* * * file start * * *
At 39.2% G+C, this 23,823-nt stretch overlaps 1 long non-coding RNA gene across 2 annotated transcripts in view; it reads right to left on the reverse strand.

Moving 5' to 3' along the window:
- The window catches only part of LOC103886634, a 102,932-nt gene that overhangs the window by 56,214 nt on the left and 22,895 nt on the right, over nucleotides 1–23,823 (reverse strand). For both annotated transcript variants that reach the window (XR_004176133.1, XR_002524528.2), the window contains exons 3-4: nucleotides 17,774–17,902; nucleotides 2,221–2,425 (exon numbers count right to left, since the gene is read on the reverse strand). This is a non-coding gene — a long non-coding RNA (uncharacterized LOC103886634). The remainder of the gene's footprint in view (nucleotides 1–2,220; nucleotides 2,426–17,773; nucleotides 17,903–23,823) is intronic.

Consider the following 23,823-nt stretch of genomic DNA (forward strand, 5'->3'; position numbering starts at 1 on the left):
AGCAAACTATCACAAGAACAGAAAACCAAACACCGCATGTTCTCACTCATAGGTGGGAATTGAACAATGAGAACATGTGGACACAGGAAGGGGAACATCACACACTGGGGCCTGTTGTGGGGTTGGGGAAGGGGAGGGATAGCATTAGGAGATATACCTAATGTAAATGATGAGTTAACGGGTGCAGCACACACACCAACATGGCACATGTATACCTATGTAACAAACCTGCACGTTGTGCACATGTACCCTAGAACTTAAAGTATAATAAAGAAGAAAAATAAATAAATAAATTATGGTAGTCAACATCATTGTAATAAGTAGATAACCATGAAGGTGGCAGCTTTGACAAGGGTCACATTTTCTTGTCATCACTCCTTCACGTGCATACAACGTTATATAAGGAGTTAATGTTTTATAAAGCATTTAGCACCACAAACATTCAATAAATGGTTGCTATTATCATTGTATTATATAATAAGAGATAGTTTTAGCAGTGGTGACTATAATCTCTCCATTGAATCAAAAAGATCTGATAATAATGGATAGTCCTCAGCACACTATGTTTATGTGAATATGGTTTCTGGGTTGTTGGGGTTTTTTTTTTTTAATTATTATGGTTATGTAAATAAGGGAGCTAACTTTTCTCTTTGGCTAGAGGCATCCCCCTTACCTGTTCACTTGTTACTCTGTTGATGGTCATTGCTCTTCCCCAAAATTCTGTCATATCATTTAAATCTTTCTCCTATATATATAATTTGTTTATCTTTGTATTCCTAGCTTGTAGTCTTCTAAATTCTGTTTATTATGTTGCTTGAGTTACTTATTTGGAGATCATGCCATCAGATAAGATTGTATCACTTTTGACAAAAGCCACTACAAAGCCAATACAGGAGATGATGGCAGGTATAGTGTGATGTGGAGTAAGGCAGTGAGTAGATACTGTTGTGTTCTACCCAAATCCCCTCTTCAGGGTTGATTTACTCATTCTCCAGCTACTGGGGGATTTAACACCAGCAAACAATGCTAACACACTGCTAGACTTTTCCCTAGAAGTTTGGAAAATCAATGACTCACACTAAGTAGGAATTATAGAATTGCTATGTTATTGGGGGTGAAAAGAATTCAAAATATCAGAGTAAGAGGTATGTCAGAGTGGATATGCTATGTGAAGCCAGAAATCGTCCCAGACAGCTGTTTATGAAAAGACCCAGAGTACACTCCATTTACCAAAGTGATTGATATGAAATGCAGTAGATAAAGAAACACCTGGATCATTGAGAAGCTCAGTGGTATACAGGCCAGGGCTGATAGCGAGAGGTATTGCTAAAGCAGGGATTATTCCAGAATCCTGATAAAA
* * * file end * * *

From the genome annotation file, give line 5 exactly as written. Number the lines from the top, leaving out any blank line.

AGCAAACTATCACAAGAACAGAAAACCAAACACCGCATGTTCTCACTCATAGGTGGGAATTGAACAATGAGAACATGTGGACACAGGAAGGGGAACATCACACACTGGGGCCTGTTGTGGGGTTGGGGAAGGGGAGGGATAGCATTAGGAGATATACCTAATGTAAATGATGAGTTAACGGGTGCAGCACACACACCAACATGGCACATGTATACCTATGTAACAAACCTGCACGTTGTGCACATGTACCCTAGAACTTAAAGTATAATAAAGAAGAAAAATAAATAAATAAATTATGGTAGTCAACATCATTGTAATAAGTAGATAACCATGAAGGTGGCAGCTTTGACAAGGGTCACATTTTCTTGTCATCACTCCTTCACGTGCATACAACGTTATATAAGGAGTTAATGTTTTATAAAGCATTTAGCACCACAAACATTCAATAAATGGTTGCTATTATCATTGTATTATATAATAAGAGATAGTTTTAGCAGTGGTGACTATAATCTCTCCATTGAATCAAAAAGATCTGATAATAATGGATAGTCCTCAGCACACTATGTTTATGTGAATATGGTTTCTGGGTTGTTGGGGTTTTTTTTTTTTAATTATTATGGTTATGTAAATAAGGGAGCTAACTTTTCTCTTTGGCTAGAGGCATCCCCCTTACCTGTTCACTTGTTACTCTGTTGATGGTCATTGCTCTTCCCCAAAATTCTGTCATATCATTTAAATCTTTCTCCTATATATATAATTTGTTTATCTTTGTATTCCTAGCTTGTAGTCTTCTAAATTCTGTTTATTATGTTGCTTGAGTTACTTATTTGGAGATCATGCCATCAGATAAGATTGTATCACTTTTGACAAAAGCCACTACAAAGCCAATACAGGAGATGATGGCAGGTATAGTGTGATGTGGAGTAAGGCAGTGAGTAGATACTGTTGTGTTCTACCCAAATCCCCTCTTCAGGGTTGATTTACTCATTCTCCAGCTACTGGGGGATTTAACACCAGCAAACAATGCTAACACACTGCTAGACTTTTCCCTAGAAGTTTGGAAAATCAATGACTCACACTAAGTAGGAATTATAGAATTGCTATGTTATTGGGGGTGAAAAGAATTCAAAATATCAGAGTAAGAGGTATGTCAGAGTGGATATGCTATGTGAAGCCAGAAATCGTCCCAGACAGCTGTTTATGAAAAGACCCAGAGTACACTCCATTTACCAAAGTGATTGATATGAAATGCAGTAGATAAAGAAACACCTGGATCATTGAGAAGCTCAGTGGTATACAGGCCAGGGCTGATAGCGAGAGGTATTGCTAAAGCAGGGATTATTCCAGAATCCTGATAAAA